Convictions for cocaine- and heroin-related drug charges have landed two Kalamazoo men in federal prison. The men, who are cousins, were sentenced to 12 and 15 years in prison, respectively, according to court documents.
As part of their agreement with the government, both men pled guilty to one count each of conspiracy to distribute 500 grams or more of powder cocaine, 29 grams or more of crack cocaine and 100 grams or more of heroin over a five-year period. Several other charges against the men were dismissed. After they are released from prison, the judge ordered federal supervision of both men for several years.
Innocent men who are charged with serious crimes can face a media that presumes guilt when the court system is supposed to presume innocence. The presumption of innocence is especially important in high-profile drug cases. The consequences of trafficking cocaine and heroin are far-reaching. Not only is there a possibility of jail time but a drug conviction can also affect employment, education and several other aspects of one's life.
Furthermore, Michigan is one of the worst states in the country for someone who is convicted of selling drugs such as cocaine. Because of the prevalence of cocaine in Michigan in the 1980s, several harsh laws were implemented. According to one source, "As of 2010, some defendants convicted of selling the drug in the 1980s still remain locked behind bars."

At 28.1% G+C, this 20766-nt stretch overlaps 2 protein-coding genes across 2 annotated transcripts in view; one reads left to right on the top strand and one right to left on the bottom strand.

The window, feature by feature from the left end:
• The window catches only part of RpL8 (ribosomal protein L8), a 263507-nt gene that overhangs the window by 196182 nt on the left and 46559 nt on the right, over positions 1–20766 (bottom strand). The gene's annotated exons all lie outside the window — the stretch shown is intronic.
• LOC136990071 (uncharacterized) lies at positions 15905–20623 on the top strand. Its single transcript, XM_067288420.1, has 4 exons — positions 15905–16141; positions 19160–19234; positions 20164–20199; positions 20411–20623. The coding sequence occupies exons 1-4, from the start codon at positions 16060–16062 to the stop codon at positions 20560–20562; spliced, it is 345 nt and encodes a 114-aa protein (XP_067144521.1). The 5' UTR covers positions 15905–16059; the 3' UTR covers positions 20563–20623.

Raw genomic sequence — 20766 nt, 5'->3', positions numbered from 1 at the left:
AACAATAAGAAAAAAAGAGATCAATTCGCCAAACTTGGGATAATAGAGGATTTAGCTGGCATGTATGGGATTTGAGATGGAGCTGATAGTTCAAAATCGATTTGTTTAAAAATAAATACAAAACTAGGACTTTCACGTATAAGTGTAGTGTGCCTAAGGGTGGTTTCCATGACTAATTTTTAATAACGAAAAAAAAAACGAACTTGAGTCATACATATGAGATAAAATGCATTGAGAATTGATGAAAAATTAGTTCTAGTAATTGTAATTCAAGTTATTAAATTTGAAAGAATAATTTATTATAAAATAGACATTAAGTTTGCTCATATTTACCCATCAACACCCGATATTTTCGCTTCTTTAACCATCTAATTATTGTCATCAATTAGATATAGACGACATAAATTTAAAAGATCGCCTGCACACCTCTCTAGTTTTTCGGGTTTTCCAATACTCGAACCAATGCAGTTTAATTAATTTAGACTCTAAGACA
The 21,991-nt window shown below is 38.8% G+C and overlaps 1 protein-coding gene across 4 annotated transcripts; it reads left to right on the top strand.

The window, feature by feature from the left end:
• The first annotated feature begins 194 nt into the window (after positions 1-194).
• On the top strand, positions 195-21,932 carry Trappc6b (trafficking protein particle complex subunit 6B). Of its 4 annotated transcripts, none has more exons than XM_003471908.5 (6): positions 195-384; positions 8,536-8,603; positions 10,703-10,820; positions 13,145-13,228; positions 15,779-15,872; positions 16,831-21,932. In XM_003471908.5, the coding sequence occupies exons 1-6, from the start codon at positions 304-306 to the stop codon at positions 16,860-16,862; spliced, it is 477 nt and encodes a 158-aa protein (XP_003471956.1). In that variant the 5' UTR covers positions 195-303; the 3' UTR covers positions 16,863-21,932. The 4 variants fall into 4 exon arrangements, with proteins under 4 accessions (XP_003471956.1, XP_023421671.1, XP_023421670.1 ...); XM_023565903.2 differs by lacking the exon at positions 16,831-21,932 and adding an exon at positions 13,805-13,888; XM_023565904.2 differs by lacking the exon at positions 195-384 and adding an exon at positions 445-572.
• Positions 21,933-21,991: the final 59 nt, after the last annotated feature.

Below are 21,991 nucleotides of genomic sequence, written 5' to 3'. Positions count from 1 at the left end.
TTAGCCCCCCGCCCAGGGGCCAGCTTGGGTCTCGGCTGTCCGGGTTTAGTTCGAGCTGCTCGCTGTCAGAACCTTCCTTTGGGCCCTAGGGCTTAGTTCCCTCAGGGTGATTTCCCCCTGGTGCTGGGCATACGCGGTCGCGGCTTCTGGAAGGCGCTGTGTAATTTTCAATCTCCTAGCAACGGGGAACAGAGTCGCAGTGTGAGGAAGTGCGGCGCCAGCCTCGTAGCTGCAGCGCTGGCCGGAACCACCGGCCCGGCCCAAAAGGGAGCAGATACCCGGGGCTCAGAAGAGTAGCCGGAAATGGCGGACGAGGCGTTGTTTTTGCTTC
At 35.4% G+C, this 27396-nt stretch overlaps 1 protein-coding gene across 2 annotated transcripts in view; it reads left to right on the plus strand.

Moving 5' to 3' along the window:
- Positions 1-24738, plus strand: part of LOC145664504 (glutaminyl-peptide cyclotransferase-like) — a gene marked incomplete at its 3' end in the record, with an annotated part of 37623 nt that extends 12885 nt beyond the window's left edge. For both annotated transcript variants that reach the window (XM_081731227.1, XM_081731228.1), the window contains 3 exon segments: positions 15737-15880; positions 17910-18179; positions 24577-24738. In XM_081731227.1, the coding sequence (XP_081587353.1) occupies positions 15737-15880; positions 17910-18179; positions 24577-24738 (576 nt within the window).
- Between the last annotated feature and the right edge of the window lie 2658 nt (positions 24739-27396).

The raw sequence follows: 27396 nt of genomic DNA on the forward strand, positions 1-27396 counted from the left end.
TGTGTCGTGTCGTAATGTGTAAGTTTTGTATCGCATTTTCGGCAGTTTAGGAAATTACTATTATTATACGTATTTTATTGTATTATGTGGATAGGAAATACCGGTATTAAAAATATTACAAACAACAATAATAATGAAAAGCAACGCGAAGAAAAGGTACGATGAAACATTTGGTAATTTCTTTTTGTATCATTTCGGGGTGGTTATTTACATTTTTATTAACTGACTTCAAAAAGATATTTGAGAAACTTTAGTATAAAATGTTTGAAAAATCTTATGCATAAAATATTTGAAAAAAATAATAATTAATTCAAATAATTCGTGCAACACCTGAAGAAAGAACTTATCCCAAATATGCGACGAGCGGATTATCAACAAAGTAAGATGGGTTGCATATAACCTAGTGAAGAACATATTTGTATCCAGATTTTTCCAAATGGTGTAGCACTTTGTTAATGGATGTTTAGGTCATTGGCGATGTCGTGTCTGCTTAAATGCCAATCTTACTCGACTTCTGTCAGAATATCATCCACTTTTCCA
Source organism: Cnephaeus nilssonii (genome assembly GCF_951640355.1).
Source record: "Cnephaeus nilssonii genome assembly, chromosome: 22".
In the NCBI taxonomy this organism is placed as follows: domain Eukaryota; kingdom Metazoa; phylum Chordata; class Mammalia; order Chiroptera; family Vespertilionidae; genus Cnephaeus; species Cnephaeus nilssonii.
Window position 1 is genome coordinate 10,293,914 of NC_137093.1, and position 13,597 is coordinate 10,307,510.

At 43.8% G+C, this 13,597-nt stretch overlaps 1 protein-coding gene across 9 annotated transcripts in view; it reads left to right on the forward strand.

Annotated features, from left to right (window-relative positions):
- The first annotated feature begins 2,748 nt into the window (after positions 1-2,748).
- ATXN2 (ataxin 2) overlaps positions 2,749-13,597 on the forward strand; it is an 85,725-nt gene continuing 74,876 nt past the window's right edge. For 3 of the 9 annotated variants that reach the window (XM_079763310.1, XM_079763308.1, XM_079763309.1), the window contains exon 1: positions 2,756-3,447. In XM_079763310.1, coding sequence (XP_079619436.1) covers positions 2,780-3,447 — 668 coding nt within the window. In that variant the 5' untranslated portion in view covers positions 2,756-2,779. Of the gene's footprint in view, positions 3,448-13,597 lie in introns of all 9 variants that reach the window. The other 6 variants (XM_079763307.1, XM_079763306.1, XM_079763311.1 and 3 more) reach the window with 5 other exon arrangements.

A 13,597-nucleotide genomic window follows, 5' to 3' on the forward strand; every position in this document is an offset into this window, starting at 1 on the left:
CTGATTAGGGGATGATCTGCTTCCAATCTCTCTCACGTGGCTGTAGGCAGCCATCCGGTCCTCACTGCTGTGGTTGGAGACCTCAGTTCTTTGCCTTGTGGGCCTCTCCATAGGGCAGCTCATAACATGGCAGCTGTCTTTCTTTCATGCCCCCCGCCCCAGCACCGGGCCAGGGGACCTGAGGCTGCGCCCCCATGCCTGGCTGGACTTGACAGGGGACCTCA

Even if someone is convicted of a drug crime in Michigan, like the two cousins mentioned earlier, that convicted person can appeal their conviction if they believe they were wrongly convicted or too harshly punished.
A convicted person cannot merely appeal because a jury found them guilty or because a judge imposed the maximum penalty available under law, however. There must have been an error in the original trial or post-conviction sentencing that prevented the convicted person from getting their fair day in court.
Source: Mlive.com, "Kalamazoo cousins sentenced to federal prison in drug-trafficking case," Rex Hall Jr., May 1, 2012